Far-right Congresswoman and prominent conspiracy theorist Marjorie Taylor Greene is known for the belligerent hostility she displays toward any colleague she doesn't deem conservative enough.
From the start of her 2020 campaign, Greene has often appeared in ads brandishing an AR-15, sometimes pointed in the direction of Democratic Congress members. She's berated and harassed her colleagues on the House floor. She's encouraged islamophobia toward Muslim representatives.
And this week, Greene yet again casually floated the idea of a "national divorce"—or civil war—and suggested that anyone moving from a blue state to a red state should be temporarily barred from voting in the state.
Though deranged and unworkable policies are to be expected from a lawmaker who subscribed to the QAnon conspiracy web, Greene's absurd comments generated backlash online from Democrats as well as Republicans, like her 2022 primary opponent Jennifer Strahan.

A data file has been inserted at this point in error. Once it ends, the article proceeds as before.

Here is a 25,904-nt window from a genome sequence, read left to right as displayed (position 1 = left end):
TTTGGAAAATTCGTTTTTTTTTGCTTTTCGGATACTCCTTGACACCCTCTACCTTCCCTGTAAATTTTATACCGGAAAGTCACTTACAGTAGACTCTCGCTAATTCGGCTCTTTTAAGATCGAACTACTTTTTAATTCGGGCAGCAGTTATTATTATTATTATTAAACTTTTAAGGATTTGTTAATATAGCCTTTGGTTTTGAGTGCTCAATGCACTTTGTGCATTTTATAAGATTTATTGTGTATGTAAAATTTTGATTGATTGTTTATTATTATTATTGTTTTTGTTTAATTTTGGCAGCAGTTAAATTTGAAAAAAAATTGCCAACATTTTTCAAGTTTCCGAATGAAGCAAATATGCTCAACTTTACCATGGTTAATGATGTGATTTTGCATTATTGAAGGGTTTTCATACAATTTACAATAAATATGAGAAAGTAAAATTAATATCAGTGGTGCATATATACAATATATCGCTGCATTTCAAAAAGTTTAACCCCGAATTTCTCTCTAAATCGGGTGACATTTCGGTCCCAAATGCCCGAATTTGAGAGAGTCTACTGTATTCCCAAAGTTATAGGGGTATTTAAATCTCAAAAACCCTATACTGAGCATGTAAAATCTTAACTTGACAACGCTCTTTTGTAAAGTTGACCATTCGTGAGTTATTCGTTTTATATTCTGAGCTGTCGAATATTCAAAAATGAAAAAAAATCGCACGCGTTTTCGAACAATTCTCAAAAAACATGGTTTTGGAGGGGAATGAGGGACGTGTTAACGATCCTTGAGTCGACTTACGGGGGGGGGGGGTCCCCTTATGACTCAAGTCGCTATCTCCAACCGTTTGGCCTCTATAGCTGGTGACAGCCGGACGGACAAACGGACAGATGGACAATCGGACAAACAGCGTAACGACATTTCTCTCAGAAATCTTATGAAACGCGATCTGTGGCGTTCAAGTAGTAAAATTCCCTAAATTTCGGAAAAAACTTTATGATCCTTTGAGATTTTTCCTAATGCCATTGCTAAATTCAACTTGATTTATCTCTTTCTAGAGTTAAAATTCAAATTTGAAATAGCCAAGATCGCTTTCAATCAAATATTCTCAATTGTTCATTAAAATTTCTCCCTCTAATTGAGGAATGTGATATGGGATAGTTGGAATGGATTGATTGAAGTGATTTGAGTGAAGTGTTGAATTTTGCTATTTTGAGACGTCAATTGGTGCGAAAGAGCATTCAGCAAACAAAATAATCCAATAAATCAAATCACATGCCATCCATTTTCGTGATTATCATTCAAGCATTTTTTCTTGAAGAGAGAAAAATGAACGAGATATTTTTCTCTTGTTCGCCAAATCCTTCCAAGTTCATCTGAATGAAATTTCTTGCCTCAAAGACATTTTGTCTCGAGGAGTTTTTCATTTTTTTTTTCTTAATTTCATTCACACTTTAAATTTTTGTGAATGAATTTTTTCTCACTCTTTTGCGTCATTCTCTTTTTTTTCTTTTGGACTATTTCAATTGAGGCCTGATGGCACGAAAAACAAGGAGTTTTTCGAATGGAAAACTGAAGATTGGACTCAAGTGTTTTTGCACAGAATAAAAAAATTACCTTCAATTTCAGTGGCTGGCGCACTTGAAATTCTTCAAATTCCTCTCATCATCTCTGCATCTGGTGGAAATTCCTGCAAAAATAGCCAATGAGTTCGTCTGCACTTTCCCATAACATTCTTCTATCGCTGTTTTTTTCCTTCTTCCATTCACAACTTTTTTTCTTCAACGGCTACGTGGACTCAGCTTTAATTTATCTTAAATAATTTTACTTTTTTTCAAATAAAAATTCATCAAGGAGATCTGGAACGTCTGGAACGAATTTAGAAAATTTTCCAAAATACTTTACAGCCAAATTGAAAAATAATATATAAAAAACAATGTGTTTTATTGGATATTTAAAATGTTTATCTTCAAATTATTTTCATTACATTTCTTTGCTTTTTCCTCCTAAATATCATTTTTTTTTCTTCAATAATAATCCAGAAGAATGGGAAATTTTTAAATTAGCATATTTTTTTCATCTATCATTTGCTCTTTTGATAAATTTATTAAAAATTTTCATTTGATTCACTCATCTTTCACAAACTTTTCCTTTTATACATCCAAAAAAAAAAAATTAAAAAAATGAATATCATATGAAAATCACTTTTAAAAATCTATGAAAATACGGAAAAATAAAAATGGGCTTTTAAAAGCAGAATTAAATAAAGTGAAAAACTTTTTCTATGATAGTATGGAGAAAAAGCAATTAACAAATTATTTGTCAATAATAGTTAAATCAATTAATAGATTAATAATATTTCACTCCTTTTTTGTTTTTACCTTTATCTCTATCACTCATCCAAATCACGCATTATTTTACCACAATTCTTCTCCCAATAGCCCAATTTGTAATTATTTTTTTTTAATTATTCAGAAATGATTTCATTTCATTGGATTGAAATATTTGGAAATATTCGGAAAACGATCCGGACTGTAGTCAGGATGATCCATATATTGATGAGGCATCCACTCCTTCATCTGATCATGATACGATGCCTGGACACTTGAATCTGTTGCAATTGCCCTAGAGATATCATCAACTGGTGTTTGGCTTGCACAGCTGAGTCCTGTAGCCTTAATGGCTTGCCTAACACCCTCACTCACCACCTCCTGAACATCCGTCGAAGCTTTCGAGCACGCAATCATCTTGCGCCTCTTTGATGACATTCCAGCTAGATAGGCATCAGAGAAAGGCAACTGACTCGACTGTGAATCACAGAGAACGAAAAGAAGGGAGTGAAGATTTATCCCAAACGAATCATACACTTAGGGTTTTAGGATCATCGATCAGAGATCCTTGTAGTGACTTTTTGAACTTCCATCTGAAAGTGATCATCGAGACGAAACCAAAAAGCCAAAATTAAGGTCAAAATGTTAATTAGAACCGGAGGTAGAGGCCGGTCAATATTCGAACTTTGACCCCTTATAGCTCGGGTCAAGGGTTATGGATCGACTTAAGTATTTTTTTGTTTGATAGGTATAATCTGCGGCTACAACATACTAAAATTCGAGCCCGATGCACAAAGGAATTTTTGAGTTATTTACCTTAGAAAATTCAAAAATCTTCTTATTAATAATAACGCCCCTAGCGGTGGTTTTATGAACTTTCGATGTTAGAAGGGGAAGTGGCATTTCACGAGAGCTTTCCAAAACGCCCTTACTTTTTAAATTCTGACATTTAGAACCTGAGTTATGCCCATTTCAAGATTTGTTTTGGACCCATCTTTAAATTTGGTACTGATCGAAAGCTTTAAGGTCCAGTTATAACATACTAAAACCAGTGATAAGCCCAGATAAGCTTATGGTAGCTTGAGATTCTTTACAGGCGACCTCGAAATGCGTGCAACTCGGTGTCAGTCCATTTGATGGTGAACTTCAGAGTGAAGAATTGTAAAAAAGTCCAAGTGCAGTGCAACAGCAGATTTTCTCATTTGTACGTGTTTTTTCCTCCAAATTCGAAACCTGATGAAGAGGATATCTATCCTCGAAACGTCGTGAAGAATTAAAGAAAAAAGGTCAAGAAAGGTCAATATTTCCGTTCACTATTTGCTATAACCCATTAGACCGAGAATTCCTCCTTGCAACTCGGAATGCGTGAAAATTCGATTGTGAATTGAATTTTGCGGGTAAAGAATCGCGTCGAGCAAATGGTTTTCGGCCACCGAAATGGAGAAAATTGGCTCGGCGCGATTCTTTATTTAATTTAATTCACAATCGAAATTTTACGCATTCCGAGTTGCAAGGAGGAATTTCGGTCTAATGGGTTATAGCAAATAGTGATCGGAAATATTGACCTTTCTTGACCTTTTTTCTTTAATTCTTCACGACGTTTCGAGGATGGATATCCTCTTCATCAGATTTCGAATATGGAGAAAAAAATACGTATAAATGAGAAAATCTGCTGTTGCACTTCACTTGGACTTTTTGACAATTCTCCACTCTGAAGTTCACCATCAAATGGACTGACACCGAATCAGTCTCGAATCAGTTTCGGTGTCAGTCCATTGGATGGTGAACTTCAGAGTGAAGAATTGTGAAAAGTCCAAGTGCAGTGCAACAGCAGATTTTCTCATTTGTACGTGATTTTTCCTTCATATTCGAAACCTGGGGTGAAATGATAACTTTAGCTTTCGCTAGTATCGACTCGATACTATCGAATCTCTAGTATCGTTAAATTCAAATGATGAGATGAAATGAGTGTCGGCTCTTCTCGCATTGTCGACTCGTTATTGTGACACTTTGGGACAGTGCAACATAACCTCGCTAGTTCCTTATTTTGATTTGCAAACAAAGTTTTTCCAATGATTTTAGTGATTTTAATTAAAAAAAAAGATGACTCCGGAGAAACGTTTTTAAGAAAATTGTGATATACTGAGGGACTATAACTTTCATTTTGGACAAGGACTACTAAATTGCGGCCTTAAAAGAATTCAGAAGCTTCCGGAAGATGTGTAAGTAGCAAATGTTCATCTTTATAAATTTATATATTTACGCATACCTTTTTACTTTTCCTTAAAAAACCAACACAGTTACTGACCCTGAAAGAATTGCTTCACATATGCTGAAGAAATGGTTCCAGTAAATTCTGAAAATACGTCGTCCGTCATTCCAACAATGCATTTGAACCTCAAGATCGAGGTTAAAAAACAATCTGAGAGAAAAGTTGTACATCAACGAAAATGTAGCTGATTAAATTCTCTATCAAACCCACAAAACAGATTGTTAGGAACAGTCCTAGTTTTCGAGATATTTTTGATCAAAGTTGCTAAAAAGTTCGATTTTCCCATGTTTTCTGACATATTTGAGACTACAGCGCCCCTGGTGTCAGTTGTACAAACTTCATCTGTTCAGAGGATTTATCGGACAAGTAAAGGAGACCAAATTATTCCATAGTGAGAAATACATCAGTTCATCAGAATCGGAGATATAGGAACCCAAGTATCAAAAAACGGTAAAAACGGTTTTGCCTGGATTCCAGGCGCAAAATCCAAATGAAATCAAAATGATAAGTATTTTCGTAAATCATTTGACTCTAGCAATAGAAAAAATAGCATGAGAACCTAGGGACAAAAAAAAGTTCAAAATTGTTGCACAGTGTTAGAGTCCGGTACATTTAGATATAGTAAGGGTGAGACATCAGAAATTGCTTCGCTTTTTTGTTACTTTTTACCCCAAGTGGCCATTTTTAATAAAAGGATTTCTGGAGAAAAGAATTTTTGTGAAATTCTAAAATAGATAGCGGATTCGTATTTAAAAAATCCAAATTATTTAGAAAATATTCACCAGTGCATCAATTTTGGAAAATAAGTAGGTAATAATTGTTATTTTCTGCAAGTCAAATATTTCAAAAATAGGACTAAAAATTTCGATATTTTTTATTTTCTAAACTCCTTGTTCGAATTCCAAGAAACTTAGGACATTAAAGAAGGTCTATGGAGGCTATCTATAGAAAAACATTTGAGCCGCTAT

One of Greene's Democratic colleagues, Congressman Eric Swalwell of California, pushed back against the sentiment as well.
That didn't sit well with Greene, who soon brought up his interactions with suspected Chinese intelligence operative Fang Fang, who targeted California politicians. U.S. Intelligence officials soon alerted Swalwell to the potential vulnerability back in 2015, and he immediately cut all ties with Fang.
Greene, predictably unconcerned with Intelligence, insinuated Swalwell was a national security threat and once again called for him to be stripped of committee assignments.
But Swalwell clapped back with receipts.
Swalwell joked that Greene was on steroids (likely alluding to the viral video of Greene's Crossfit routine) before highlighting an FBI statement emphasizing Swalwell was "completely cooperative and under no suspicion of wrongdoing."
Twitter users were stunned by his blunt response.
Meanwhile, Greene's "national divorce" suggestion continues to face criticism.